Reader, if you haven’t already done so, get a good case of holy Ghost religion and then start reproving this old world of sin. If you do this, you will soon find out why only a relatively small number of believers are suffering adversity for the glory of God. The Spirit of Truth, which is the Comforter, or the holy Ghost (Jn. 14:16–17, 26), will draw persecution whenever and wherever it is permitted to manifest. Let it live in you! Jesus, you remember, said to his unbelieving brethren: “The world cannot hate you, but it hates me because I testify about it, that its works are evil” (Jn. 7:7). Indeed, my friend, “when [the Comforter] comes, he will convict the world of sin, and of righteousness, and of judgment” (Jn. 16:8); that is, if we will let him have his way in our lives. We are commanded to yield to the Spirit, and when we yield, we will find ourselves doing as Paul said to the saints of his day: “Have no fellowship with the unfruitful works of darkness, but rather expose them” (Eph. 5:11).
If Jesus, the Captain of our salvation, was made perfect through sufferings (Heb. 2:10), how else are we to obtain this goal? Every believer must reach this goal of spiritual perfection, or he will suffer great loss. The spirits of just men are “made perfect” here in this life (Heb. 12:23), and to that end, God has promised to “make you perfect for every good work, that you may do His will, doing in you what is pleasing in His sight” (Heb. 13:21). I know there are those who say we cannot attain to perfection in this life, but Jesus taught otherwise. He commanded his followers to “be perfect, just as your Father who is in heaven is perfect” (Mt. 5:48). Then Jesus, in his unerring wisdom, added, “A disciple is not above his teacher, but everyone who is perfected shall be like his teacher” (Lk. 6:40). If this was Jesus’ teaching on the subject of perfection, what should ours be?
Let us obey the immutable instructions found in Hebrews 6:1: “Leaving the matter of the beginning of Christ, let us press on to perfection.” Multitudes of believers who, years ago, should have been established in holy living are still confused and bickering over elementary truths of the gospel. Only God can help the souls languishing in this condition. The few who are willing to grow in Christ, however, may rest in the certain hope that “the God of all grace, who called you into His eternal glory in Christ Jesus, [will] perfect you, and support, strengthen, and establish you” (1Pet. 5:10).
My dear Reader, let us ignore the nay-sayers and “press on toward the goal, for the prize of the heavenly calling of God in Christ Jesus.” Paul encouraged us to have a mind to pursue perfection when he wrote, “Let us, therefore, as many as are perfect, think this way, and if you think any other way, God will reveal even this to you” (Phil. 3:14–15). What a promise from God! This promise brings to mind what Jesus said in John 7:17: “If anyone is willing to do [God’s] will, he shall know of the doctrine.” Yes, Jesus promised that we would be delivered from our own opinions, as well as the opinions of others, if we are willing to do God’s will! It is exciting to know that doing the will of God will lead to knowing the true doctrine of Christ. At the same time, God’s people must be forewarned that obedience to God and understanding the truth will bring about the same persecutions and sufferings that Jesus and the earliest believers suffered.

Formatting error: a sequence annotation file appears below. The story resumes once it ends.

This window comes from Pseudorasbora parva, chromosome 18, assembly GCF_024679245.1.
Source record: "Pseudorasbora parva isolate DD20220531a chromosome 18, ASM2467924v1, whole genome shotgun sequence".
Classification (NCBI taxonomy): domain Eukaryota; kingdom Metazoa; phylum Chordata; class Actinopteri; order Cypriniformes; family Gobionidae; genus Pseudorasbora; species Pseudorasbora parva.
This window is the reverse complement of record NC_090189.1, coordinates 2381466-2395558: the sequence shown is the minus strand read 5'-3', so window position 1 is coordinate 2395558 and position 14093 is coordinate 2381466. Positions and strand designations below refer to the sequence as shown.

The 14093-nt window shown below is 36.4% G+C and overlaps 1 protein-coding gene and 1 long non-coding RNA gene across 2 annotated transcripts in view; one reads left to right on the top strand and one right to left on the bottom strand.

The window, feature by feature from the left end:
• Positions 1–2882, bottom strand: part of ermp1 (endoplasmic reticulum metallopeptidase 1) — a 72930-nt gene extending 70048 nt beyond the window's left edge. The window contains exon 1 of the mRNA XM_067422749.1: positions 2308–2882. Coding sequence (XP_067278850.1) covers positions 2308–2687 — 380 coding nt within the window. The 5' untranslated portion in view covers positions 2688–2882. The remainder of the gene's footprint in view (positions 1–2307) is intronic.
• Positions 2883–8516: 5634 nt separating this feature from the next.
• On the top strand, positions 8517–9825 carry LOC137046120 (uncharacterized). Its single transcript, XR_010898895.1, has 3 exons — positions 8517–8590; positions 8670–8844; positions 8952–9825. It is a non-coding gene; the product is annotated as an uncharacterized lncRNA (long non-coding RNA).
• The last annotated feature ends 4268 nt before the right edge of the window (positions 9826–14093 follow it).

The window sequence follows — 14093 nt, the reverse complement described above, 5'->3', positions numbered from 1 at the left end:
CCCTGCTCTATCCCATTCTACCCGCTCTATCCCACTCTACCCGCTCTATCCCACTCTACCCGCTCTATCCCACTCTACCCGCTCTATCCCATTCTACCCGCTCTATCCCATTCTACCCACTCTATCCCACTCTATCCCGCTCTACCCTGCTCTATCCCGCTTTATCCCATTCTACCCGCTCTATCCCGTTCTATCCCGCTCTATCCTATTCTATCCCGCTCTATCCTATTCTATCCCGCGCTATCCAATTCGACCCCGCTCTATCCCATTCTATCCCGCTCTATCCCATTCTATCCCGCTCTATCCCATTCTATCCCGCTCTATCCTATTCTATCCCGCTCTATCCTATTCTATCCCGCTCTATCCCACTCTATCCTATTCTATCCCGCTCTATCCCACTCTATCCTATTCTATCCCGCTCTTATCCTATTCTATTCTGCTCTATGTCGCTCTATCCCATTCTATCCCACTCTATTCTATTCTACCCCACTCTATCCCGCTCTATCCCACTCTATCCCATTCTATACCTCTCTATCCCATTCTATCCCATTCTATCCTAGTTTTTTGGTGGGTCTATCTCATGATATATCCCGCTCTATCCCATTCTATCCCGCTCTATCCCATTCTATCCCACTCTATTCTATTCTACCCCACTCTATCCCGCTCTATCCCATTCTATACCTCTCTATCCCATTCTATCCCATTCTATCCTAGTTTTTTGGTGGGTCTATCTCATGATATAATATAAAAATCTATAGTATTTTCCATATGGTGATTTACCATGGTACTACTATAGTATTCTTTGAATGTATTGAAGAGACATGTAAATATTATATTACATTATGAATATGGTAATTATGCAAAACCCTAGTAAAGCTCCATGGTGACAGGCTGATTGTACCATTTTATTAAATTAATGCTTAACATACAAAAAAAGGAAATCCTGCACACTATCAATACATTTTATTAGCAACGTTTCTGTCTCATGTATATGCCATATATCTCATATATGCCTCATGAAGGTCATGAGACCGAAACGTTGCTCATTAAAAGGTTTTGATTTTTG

The world still hates God, and if He is in you, the world will hate you, too. But Jesus is the “friend that sticks closer than a brother” (Prov. 18:24), and he has promised, “I will never leave you, nor forsake you” (Heb. 13:5). It is this assurance that gives us courage to endure hardships and be prepared for that blessed, eternal abode of the redeemed. Keeping our eyes on this goal, we can see that being persecuted for the sake of Christ is an honor, not a disgrace. It is an honor of which the world is not worthy (Heb. 11:38), but an honor that helps make us worthy to stand before God “without spot or wrinkle, or any such thing” (Eph. 5:27). Oh, my dear Friend, let’s be determined to answer the call of the aged apostle Paul, whose voice still touches the heart, even after many centuries: “Do not be ashamed of the witness of our Lord, nor of me, his prisoner; on the contrary, join me in suffering for the gospel that is based on the power of God” (2Tim. 1:8).